02 September 2011

Summer Reading Recap

Can you believe it?  Summer is quickly drawing to a close - it's the last day in August, most of the kids have returned to school (or will be soon), football is almost back....where did lazy days by the pool go?  If you are like me, you had an ambitious summer reading list. Personally, my goal was twenty  books in thirteen weeks. Lofty but doable, even with two young children.

I set my "finish line" at Labor Day, which is fast approaching. Technically, I have just over five full days left, and three and a half books to go. Yikes!  I can make it, though. I'm over halfway finished with The Imperfectionists by Tom Rachman, which is a delight to read.  The remaining books on my list seem promising as well.

Someone asked me yesterday what my favorite books from my summer list have been.  Well, that's a tough question!  I tried narrowing it down to two, but that proved difficult. So today I'll just share my first two favorites, and then next week I'll share another two that I loved.

A Discovery of Witches by Deborah Harkness was absolutely delightful. So great, in fact, I've actually checked it back out of the library to re-read, even though I just finished it a couple of weeks ago. Harkness combined witches, vampires, demons, history, and romance in her debut novel (a quick read despite its 592-page length).  Harkness also manages to produce an interesting discussion on the origin story of each type of creature, and what it means to the individuals to actually understand their beginnings and where their power comes from.  This book really does have a bit of everything - good vs. evil, science vs. magic, desire vs. conformity.  It's a fantastic read!  I won't share any spoilers or recap it for you - I'll save that for another post.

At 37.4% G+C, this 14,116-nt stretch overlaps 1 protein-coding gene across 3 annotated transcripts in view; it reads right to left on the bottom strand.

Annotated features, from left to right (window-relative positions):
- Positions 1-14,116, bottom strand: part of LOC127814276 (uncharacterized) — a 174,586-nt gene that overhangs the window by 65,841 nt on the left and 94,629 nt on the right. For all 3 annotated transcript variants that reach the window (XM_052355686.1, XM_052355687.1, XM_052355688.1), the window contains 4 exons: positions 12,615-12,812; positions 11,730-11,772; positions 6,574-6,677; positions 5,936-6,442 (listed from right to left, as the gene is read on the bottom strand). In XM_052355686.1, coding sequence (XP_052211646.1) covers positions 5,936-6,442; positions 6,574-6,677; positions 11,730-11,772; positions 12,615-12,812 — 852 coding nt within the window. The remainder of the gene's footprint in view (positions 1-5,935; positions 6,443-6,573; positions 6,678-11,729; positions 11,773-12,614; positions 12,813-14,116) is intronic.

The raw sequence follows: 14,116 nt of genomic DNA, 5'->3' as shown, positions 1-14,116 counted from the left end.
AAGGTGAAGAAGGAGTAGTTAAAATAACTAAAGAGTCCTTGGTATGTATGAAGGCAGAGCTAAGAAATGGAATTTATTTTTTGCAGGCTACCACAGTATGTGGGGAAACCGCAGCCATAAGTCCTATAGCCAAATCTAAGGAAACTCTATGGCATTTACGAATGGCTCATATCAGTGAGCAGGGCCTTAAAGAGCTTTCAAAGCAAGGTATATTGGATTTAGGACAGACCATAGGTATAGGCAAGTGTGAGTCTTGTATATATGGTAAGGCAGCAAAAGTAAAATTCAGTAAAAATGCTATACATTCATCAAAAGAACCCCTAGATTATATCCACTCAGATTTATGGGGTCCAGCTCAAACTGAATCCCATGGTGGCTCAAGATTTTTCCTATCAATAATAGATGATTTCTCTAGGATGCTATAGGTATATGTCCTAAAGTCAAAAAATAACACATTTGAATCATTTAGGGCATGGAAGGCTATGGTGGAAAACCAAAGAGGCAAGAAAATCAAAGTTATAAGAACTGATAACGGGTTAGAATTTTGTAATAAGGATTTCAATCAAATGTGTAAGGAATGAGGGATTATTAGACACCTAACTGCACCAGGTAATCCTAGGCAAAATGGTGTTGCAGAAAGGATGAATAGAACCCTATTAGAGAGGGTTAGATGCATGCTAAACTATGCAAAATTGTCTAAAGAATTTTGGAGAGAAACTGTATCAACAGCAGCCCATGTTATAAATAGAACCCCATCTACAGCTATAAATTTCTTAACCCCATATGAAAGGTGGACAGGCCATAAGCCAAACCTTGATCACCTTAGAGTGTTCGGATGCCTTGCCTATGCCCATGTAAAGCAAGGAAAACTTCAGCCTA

My second summer favorite is an older novel, People of the Book by Geraldine Brooks. Originally published at 384 pages in early 2008,  it's the story of an Australian rare book conservator, invited to report on the condition of the centuries-old Sarajevo Haggadah.  While the book itself (the Haggadah) is real, the story Brooks wrote is mostly fictional.  She seamlessly weaved a history of the book's journey from its original artist to its present location.  Readers follow the small pieces of evidence uncovered about the book back in time, and witness how and why the book was made. I read this novel in one sitting: it's that engrossing. Brooks created not only a moving journey  through time, but a great narrative of the human story - suffering, tragedy, perseverance, and the ability to overcome.

How is your summer reading list progressing?  Have you finished? What are some of your "best of the list" titles?  I'd love to hear some - leave a comment below!

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